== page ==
October 28, 2013  //  By:   //  Plays, Reviews  //  Comments are off

Rating ****
Reviewed by Fran Beaton

The White Bear Theatre
Playing until 11th November 2013

This is one of the best plays I have seen for a very long time. Coward, a fictional biography of Noel Coward, deserves a transfer from the White Bear Theatre, at the back of a pub in Kennington to the West End stage. It is reminiscent of The Judas Kiss and deserves the same acclaim.

The cast of three have all the attributes of talent, beauty and youth. Josh Taylor’s portrayal of Leonard, a naive actor who is manipulated by Coward’s charm and connections, is sensational and, irrelevant though it may be, none of the audience complains when he strips down to his underwear. Jake Urry’s interpretation of Noel Coward is so plausible; the cut glass accent in particular, so recognisable from recordings, is remarkable and must have taken serious dedication to perfect. Peter Stone’s Cole has a gawkish charm and a humility that complements the other performances.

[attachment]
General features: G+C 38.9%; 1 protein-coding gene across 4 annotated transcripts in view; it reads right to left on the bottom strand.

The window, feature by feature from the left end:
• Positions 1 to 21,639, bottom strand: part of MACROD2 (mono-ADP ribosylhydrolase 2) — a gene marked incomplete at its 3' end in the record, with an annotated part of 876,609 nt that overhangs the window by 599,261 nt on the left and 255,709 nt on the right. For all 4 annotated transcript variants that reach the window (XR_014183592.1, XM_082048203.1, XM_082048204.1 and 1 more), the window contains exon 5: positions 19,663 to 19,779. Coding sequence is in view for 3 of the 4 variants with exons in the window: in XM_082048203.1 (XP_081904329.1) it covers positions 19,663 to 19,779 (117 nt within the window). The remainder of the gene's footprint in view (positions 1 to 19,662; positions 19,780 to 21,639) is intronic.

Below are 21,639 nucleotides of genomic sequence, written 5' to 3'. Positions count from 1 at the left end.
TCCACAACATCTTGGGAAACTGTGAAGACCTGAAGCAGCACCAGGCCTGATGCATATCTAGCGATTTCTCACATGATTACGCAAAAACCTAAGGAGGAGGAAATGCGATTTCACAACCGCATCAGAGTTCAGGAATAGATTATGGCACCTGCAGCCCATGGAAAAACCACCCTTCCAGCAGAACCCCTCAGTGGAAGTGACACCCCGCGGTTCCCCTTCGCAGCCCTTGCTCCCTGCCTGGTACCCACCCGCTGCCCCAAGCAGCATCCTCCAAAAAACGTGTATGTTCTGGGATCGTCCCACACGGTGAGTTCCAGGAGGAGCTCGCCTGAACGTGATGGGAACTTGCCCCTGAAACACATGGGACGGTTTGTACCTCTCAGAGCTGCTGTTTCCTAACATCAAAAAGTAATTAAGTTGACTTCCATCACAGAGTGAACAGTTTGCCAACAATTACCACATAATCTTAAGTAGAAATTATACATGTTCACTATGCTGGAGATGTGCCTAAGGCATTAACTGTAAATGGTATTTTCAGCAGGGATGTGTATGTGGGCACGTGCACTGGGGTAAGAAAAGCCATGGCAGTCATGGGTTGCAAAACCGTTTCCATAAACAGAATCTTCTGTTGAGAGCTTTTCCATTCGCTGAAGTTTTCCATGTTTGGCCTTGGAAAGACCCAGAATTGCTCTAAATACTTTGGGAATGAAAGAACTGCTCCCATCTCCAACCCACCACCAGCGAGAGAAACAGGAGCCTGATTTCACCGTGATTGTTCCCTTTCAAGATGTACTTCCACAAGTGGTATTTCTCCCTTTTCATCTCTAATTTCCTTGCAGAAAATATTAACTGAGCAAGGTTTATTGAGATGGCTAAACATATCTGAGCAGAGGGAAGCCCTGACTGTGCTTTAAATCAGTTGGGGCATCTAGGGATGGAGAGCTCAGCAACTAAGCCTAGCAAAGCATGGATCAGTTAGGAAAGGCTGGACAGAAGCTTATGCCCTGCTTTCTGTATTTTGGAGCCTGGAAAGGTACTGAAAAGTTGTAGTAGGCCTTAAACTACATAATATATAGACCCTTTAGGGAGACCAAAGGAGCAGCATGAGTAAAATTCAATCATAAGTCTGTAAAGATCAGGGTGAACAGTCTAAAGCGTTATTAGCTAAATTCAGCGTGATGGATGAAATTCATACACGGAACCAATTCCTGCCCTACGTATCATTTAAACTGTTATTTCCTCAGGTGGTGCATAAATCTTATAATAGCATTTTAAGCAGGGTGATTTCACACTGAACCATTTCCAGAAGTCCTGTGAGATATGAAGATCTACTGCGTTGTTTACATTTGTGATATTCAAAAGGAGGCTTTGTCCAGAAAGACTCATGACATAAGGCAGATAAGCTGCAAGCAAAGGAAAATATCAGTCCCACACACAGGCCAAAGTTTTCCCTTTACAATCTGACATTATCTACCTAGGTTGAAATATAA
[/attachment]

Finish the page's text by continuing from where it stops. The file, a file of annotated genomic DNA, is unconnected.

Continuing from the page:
The script balances the witty and the crude perfectly. There are moments that shock, making the audience squirm with discomfort and others that are enjoyably light. Perhaps a few of the conversations on acting and writing are a tad contrived, but it is enjoyable to hear such critique of an audience when sitting in one. The allusions to Coward’s contemporaries, such as Gertrude Lawrence, add charm to the piece.

Attention to detail in the complicated staging is worth mentioning, especially considering the small space in which the actors have to contend. Each prop has been carefully thought out and nothing has been overlooked, remarkable in such a small-scale production.

If fault is to be found it is that the piece is performed as though in an end-on space, and the fact of the audience on two sides is slightly neglected. Nonetheless, since there is no trouble with acoustics, it is only minor details that are missed by certain parts of the audience.

This piece is witty, beautifully written, and performed by a young cast with dazzling futures ahead of them. They so clearly love every moment of their performance and it is a delight to watch.